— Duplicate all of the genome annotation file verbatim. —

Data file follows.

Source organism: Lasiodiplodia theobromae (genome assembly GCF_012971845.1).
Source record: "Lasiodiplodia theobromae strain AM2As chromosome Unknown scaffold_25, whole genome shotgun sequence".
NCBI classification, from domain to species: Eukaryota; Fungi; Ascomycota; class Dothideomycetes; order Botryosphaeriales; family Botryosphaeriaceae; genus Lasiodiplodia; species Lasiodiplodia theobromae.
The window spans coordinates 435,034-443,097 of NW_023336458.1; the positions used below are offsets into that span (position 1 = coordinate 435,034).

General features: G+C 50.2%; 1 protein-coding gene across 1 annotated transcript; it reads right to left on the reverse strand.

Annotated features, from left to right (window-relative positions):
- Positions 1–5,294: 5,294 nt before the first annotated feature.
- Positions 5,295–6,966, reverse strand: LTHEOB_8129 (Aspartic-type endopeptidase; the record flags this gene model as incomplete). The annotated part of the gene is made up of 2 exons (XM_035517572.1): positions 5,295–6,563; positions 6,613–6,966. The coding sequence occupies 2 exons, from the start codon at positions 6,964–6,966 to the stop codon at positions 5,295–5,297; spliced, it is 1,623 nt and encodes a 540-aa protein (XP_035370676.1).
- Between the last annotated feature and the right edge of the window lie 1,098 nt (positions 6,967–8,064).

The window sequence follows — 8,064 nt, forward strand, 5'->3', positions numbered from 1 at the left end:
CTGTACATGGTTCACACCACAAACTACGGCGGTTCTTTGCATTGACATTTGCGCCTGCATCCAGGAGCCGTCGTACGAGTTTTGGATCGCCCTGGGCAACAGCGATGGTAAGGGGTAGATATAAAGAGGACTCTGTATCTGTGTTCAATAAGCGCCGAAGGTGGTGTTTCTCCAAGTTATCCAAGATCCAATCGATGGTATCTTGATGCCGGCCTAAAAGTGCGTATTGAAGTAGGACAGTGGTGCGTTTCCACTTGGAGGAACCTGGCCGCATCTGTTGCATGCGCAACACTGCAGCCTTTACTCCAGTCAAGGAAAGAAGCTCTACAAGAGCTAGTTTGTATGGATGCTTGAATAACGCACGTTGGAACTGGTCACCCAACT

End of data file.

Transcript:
Source organism: Lasiodiplodia theobromae (genome assembly GCF_012971845.1).
Source record: "Lasiodiplodia theobromae strain AM2As chromosome Unknown scaffold_25, whole genome shotgun sequence".
NCBI classification, from domain to species: Eukaryota; Fungi; Ascomycota; class Dothideomycetes; order Botryosphaeriales; family Botryosphaeriaceae; genus Lasiodiplodia; species Lasiodiplodia theobromae.
The window spans coordinates 435,034-443,097 of NW_023336458.1; the positions used below are offsets into that span (position 1 = coordinate 435,034).

General features: G+C 50.2%; 1 protein-coding gene across 1 annotated transcript; it reads right to left on the reverse strand.

Annotated features, from left to right (window-relative positions):
- Positions 1–5,294: 5,294 nt before the first annotated feature.
- Positions 5,295–6,966, reverse strand: LTHEOB_8129 (Aspartic-type endopeptidase; the record flags this gene model as incomplete). The annotated part of the gene is made up of 2 exons (XM_035517572.1): positions 5,295–6,563; positions 6,613–6,966. The coding sequence occupies 2 exons, from the start codon at positions 6,964–6,966 to the stop codon at positions 5,295–5,297; spliced, it is 1,623 nt and encodes a 540-aa protein (XP_035370676.1).
- Between the last annotated feature and the right edge of the window lie 1,098 nt (positions 6,967–8,064).

The window sequence follows — 8,064 nt, forward strand, 5'->3', positions numbered from 1 at the left end:
CTGTACATGGTTCACACCACAAACTACGGCGGTTCTTTGCATTGACATTTGCGCCTGCATCCAGGAGCCGTCGTACGAGTTTTGGATCGCCCTGGGCAACAGCGATGGTAAGGGGTAGATATAAAGAGGACTCTGTATCTGTGTTCAATAAGCGCCGAAGGTGGTGTTTCTCCAAGTTATCCAAGATCCAATCGATGGTATCTTGATGCCGGCCTAAAAGTGCGTATTGAAGTAGGACAGTGGTGCGTTTCCACTTGGAGGAACCTGGCCGCATCTGTTGCATGCGCAACACTGCAGCCTTTACTCCAGTCAAGGAAAGAAGCTCTACAAGAGCTAGTTTGTATGGATGCTTGAATAACGCACGTTGGAACTGGTCACCCAACT